Convertibles that need new covers have three options:
(1) Pay a shop up to $1,500 for the installation of a cover;
(2) Try to create a new cover from an old pattern and pray;
Kits make installing a convertible top a breeze for the vast majority of people. You can do this task by using high-quality kits, asking questions, and reading well-written instructions. There are a lot of do-it-yourselfers out there who have had great success with it.
Magazine ads, mail-order catalogs, and the Internet all feature top kits. Get a top that matches your car’s year and model. Pick a color that you like most. Choose between a single, a double, or a triple-textured fabric for your clothing. For do-it-yourselfers, the ideal option is a double-texture finish. Thin enough to work with, but strong enough to last a long time. Also, if the old top has the “starved-cow” look, fresh pads are recommended. Pads keep the frame in place while shielding the top from damage caused by wind and the ups and downs of use.
Many kits do not include a new curtain window or backlight. Make sure you don’t need them. Taking strip, hardware and wire are all possible replacements. An upholstery stapler, stainless steel staples, glue, razor blades and a yardstick are all you’ll need to get started.
Remove the moldings from the rear of the body well to get the process started. Remove the fasteners and then the deck lid cover. Mark where screws and moldings from the old top meet the new one with a piece of paper.
Remove the front roll strip by lifting the top. Remove all of the screws and staples. Save all of the screws and hardware you can. Remove the rubber weather stripping from the side rails, the glued-on quarter window flaps, and one end of each cable from the vehicle’s body. Remove the screws and bars that hold the top to the middle bows.
Attach the top to the windshield with the help of the windshield’s header. Remove the rear bow’s wire-on To avoid irritating your new top, remove all of the staples from your old one. Pull back the well cover to access the fasteners below. Removing the bolts on some automobiles causes a removable metal tacking rail to come loose. Cardboard or plastic tacking strips attached to the body well’s exterior edge are used by some other vehicles.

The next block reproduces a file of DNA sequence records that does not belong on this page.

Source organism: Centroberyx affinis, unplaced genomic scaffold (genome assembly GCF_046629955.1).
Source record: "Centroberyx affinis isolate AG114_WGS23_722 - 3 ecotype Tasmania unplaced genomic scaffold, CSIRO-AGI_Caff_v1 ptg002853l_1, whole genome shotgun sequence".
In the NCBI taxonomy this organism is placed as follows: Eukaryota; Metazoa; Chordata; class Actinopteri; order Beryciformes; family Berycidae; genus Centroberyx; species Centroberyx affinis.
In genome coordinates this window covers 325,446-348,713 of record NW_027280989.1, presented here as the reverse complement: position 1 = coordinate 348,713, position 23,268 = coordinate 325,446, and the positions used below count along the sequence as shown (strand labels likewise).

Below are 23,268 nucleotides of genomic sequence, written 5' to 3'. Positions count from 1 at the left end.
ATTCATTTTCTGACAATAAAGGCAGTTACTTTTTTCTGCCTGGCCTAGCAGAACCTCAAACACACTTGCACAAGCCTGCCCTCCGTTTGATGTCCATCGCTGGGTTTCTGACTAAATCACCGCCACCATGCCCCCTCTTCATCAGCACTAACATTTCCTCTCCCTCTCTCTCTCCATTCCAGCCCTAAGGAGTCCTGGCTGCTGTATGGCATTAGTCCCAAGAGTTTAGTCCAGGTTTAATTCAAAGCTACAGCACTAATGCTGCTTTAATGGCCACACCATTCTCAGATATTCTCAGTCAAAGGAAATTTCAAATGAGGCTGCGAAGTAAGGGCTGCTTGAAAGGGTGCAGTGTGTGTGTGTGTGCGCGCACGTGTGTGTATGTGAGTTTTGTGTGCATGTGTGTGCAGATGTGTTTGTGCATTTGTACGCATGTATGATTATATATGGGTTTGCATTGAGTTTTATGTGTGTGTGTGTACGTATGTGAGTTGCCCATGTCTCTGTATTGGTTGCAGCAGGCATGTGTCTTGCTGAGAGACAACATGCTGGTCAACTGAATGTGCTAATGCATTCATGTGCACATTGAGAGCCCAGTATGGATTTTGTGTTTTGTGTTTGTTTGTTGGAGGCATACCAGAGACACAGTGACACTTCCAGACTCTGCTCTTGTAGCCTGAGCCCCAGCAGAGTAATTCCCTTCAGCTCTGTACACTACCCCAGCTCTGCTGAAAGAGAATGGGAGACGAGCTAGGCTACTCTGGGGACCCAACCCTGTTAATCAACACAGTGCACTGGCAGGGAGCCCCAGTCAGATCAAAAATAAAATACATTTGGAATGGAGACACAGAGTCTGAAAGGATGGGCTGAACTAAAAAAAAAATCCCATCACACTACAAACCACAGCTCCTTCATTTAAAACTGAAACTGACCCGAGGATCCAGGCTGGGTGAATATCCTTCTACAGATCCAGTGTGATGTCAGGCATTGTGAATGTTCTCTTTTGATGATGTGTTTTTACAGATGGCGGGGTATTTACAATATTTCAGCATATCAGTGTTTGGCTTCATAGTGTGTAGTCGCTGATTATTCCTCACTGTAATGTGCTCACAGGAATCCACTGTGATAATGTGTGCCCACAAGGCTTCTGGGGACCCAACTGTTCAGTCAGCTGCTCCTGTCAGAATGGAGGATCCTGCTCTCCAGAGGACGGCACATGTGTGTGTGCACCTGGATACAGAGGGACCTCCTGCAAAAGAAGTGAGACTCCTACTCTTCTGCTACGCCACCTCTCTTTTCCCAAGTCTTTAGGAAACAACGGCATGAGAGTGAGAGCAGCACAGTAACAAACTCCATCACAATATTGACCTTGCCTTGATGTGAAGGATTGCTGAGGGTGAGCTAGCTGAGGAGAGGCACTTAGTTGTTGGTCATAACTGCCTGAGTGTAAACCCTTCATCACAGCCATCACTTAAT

Remove the old top by loosening all of the tacks, no matter how they are attached. The bottom rear edge of the top must be free of all staples holding it to the tacking strip. It is necessary to “piece in” fresh portions if the tacking strip is damaged.
You can use a yardstick to measure the height of your bow while installing new pads without spacers. The center of the rear bow should be at the center of the tacking strip when using a yardstick to measure the window. The top maker should be able to verify the measurements. Staple the first of your new pads to the roof rafters. As you put in the second pad, it will keep the frame straight.
Get rid of the rear curtain. Identify the center point of the bow’s aft section. A notch will be cut into the new curtain to match your mark. Staple the curtain to the bow in the middle, then pull the creases out as you get closer to the edges of the bow and the curtain itself. Prop the top up by unlatching the latch. Utilize a tacking rail or other window-specific retainer to secure the curtain and window bottoms to the tacking strip. Close and latch the front door, then make adjustments.
Lay the new top down on a clean floor underneath the old one before installing it. Identify the location of the new top’s bolt holes and tacking strips by marking them on the old one. Using the old top as a reference, place the new one over it. If there are discrepancies, use a reference that is half the distance between the two markings.
Adjust the top to fit over the structure. The No. 2 and No. 3 roof bows can be secured to the top of the roof with listings. Attach all the cables to the windshield header by raising the top. Working from the center out, place the top valance over the No. 4 bow and staple it in place. Remove excess fat and wrinkles. The quarter flaps are secured in place using screws and contact cement. Using screws and trim glue, reinstall weather stripping along the side rails.
Pull the fabric over the No. 1 bow by latching the top to the windshield. Mark its location with a pencil. As you raise the brim, you should be able to see a quarter-inch of cloth beyond the reference mark. Screws, staples, and glue can be used to attach it to the bow. Check the top for good appearance and operation at each step. The front roll that overlaps the header of the windshield should then be installed.
Assemble the new fabric and attach it to the tacking strip using staples. Begin at the front and work your way back to the back of the tacking strip. A few staples are all that’s needed to get around the curved areas of the design. Work on smoothing out any wrinkles. Avoid overstretching yourself. Maintain a flat surface on the top.
Make sure the wire-on is attached to the No. 4 bow by placing it over the staples keeping it in place. The wire-on should have end caps installed. Waterproof your home with silicone sealant. Line up the holes in the tacking strip with those in the bottom margins of the top and backlight where the belt molding studs will be drilled into. Fasteners should be attached to the studs that protrude from the body well. Then reinsert the bolts that keep the well cover in place. Allow the top to harden for a few days before taking it down.
How to Replace a Convertible Top